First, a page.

Functional murmur

A functional murmur (innocent murmur, physiologic murmur) is a heart murmur that is primarily due to physiologic conditions outside the heart, as opposed to structural defects in the heart itself.[1]

Serious conditions can arise even in the absence of a primary heart defect, and it is possible for peripheral conditions to generate abnormalities in the heart. Therefore, caution should be applied to use of the terms "innocent" or "benign" in this context.

Use of the term dates to the mid 19th century.[2]

Benign pediatric heart murmur

Functional murmurs are an important consideration in the precordial examination of an infant or child.


  • Soft, less than 3/6 in intensity (although note that even when structural heart disease is present, intensity does not predict severity.)
  • Often position-dependent. Murmurs heard while supine and may disappear when upright or sitting.[3]
  • Otherwise healthy individual, no concerns about growth, no symptoms of heart failure such as dyspnea on exertion. (In infants, ask if the baby cries during feeding, becomes diaphoretic, or develops a rapid respiratory rate. In older children, this can be elucidated by asking whether or not the child can keep up with peers during play.)
  • Occurs during systole or continuously during both systole and diastole. (Murmurs occurring only during diastole are usually pathologic, but can also be heard during hyperdynamic states.)
  • Physiologic splitting of S2 (A2 and P2 components should only be resolvable during inspiration and should merge during expiration.)
  • No palpable thrill (A thrill is a vibration caused by turbulent blood flow.)


Innocent murmurs are inconsequential[4] and usually disappear as the child grows. ECG and Chest XRAY are normal.

Types, description and DDx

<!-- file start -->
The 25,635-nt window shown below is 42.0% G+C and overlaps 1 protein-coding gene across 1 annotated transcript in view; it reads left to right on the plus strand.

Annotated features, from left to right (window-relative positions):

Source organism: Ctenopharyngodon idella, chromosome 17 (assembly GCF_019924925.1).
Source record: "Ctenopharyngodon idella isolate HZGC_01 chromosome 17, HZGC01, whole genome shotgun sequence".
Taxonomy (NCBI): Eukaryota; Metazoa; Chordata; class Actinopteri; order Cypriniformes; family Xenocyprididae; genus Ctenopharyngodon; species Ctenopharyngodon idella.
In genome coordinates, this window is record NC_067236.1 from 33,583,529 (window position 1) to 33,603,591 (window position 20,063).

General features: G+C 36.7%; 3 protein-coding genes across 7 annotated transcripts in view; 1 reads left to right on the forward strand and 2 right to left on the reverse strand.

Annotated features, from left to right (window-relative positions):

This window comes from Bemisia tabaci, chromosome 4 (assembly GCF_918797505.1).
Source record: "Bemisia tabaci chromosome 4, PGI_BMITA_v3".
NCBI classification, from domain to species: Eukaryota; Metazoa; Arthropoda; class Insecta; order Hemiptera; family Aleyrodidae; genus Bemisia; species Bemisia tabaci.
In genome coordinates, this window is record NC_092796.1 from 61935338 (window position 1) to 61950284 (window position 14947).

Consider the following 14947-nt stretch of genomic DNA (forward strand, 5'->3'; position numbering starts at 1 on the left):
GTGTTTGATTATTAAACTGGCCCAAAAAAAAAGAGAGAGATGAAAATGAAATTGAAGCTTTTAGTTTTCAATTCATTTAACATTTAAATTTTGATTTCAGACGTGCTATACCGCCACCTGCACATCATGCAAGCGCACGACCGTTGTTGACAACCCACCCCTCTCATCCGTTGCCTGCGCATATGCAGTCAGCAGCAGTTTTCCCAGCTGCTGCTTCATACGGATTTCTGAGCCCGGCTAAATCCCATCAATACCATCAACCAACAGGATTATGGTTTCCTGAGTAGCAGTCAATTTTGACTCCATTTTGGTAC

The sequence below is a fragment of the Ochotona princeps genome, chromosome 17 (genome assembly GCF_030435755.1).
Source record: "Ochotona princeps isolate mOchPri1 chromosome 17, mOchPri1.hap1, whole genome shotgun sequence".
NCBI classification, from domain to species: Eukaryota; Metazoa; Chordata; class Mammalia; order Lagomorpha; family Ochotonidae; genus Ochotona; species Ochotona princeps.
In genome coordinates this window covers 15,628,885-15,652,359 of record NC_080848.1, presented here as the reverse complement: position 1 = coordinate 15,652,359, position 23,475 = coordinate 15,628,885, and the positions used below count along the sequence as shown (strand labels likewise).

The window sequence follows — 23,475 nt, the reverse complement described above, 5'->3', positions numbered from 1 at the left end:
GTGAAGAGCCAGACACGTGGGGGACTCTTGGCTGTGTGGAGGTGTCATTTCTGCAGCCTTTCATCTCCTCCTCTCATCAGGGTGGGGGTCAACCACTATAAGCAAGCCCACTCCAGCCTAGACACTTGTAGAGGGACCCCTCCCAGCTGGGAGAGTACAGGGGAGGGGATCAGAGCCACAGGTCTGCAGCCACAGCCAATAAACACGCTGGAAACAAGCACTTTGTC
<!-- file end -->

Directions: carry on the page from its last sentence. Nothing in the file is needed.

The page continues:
Benign Paediatric Heart Murmurs
Name Location DDx
Still's murmur[5] inferior aspect of LLSB (lower left sternal border), systolic ejection sound, vibratory/musical quality subaortic stenosis, small VSD
Pulmonary ejection superior aspect of LLSB, ejection sound Pulmonary stenosis, atrial septal defect
Venous hum Infraclavicular throughout the cardiac cycle (right side > left side), diminishes with jugular vein palpation or neck turning PDA
Supraclavicular arterial bruit (Systemic Flow Murmur) Above clavicles aortic stenosis, bicuspid aortic valve
Peripheral pulmonary stenosis (Pulmonary flow murmur) High-pitch with radiation to back and armpit PDA, pulmonary stenosis

In the adult, hyperdynamic circulation of the blood may also produce a functional murmur, such as in anemia or thyrotoxicosis.

See also


  1. "functional murmur" at Dorland's Medical Dictionary
  2. LUISADA AA (May 1955). "The functional murmur: the laying to rest of a ghost". Dis Chest. 27 (5): 579–81. PMID 14365576.
  3. Thomas Biancaniello. Innocent Murmurs Circulation. 2005; 111: e20-e22.
  4. "Innocent Heart Murmurs". Retrieved Jan 11, 2016.
  5. Joffe HS (February 1992). "Genesis of Still's innocent systolic murmur". Br Heart J. 67 (2): 206. doi:10.1136/hrt.67.2.206-b. PMC 1024759. PMID 1540448.

5. Circulation 2005: Innocent Murmurs

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